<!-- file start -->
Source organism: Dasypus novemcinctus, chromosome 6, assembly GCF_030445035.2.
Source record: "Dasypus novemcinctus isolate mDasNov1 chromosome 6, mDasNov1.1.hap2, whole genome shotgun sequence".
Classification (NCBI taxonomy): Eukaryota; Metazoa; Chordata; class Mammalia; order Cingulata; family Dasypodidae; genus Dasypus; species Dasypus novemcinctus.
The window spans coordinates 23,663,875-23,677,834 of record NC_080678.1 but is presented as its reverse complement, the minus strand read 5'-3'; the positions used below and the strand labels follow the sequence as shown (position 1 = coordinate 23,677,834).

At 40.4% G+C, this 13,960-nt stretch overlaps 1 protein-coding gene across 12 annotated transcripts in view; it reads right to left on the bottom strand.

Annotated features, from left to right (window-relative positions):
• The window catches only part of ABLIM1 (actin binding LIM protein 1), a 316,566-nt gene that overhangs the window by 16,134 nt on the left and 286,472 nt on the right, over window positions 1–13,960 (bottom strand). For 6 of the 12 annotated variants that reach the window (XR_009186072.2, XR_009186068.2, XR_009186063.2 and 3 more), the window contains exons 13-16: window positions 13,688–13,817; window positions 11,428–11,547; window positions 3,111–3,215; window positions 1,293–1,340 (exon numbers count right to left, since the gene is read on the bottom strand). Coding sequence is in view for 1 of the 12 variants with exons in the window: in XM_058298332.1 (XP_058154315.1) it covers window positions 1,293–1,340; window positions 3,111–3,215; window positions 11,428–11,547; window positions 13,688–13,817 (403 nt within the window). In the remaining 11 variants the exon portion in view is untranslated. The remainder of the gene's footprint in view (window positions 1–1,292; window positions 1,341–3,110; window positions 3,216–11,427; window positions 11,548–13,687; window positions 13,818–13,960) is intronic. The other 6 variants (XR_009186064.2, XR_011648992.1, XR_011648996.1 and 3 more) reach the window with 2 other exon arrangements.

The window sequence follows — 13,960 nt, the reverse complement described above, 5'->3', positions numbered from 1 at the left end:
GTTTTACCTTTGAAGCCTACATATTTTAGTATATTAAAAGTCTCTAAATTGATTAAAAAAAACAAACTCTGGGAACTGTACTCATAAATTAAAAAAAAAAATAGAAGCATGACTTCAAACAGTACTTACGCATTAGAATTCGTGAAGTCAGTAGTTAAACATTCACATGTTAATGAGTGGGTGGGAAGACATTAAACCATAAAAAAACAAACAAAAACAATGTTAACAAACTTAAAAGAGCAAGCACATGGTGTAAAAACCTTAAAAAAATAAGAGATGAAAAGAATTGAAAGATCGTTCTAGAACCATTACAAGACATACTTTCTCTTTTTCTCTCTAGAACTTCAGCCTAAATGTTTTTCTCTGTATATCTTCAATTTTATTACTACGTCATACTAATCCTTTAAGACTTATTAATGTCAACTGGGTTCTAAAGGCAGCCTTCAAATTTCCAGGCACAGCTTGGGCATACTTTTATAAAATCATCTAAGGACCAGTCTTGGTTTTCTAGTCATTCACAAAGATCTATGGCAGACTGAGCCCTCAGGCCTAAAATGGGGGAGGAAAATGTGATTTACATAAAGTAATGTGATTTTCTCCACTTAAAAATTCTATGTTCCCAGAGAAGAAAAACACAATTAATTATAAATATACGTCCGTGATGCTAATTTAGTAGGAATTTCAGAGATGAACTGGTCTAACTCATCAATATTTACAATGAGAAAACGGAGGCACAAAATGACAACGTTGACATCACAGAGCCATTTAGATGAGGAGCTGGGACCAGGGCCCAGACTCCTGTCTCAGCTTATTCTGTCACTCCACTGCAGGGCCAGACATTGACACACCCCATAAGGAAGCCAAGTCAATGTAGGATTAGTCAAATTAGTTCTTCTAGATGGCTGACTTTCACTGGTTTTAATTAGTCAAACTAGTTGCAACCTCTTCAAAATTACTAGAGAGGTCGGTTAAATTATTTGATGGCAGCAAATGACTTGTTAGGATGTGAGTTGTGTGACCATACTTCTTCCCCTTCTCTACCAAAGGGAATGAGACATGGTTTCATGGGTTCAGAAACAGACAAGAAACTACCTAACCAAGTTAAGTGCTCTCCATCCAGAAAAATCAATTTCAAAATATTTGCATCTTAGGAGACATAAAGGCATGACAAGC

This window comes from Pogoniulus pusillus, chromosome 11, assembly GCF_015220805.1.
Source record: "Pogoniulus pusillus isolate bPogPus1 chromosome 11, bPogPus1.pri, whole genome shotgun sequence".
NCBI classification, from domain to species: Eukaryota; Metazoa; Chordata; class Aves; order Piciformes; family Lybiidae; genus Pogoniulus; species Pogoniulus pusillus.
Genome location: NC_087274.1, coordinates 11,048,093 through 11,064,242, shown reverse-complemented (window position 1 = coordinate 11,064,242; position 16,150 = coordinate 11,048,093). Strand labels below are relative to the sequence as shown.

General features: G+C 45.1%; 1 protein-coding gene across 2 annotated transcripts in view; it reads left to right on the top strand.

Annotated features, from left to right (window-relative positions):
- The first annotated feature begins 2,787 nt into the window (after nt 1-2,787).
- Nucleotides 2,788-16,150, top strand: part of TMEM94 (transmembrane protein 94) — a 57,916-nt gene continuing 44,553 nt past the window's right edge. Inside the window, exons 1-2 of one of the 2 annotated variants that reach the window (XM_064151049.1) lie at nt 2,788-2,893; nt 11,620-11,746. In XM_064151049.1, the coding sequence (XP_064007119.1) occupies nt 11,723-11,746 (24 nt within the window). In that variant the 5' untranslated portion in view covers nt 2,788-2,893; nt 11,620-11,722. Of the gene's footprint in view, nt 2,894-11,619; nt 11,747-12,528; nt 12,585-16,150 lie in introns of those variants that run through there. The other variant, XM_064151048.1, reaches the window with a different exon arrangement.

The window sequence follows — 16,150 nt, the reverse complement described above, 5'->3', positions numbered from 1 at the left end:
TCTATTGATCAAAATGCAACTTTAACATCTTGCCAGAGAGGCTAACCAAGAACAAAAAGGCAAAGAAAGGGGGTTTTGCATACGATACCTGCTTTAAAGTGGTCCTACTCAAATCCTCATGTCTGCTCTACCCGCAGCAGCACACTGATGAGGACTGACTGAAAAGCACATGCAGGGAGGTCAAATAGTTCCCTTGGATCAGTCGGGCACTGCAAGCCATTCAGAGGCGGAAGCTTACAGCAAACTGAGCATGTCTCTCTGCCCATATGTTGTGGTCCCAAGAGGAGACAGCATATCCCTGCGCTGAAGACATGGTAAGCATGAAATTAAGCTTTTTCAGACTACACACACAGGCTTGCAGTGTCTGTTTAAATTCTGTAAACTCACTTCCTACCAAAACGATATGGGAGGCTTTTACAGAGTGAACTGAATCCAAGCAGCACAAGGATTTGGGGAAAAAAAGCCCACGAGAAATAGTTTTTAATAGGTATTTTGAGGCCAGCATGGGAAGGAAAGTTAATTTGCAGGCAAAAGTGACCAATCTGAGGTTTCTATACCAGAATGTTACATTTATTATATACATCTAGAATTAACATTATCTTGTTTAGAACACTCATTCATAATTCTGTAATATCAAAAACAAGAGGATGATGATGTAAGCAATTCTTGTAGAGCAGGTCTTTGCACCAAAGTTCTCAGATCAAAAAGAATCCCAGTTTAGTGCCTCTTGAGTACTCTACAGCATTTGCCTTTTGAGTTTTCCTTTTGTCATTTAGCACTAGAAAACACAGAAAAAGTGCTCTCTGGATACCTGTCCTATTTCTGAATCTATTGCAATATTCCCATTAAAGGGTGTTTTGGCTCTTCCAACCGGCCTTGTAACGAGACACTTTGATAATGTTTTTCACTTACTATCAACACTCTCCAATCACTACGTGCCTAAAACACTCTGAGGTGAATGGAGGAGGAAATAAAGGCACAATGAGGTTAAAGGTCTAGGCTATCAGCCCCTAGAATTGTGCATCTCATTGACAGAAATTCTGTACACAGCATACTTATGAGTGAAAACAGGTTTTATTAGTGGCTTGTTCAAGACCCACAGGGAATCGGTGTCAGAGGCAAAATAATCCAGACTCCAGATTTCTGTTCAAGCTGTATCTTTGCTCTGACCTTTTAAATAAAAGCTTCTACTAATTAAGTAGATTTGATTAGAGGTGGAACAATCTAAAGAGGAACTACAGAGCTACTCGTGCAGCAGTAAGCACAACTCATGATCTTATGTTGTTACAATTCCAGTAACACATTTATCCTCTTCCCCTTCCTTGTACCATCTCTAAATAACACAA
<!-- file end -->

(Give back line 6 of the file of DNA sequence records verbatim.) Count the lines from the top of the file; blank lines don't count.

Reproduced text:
Annotated features, from left to right (window-relative positions):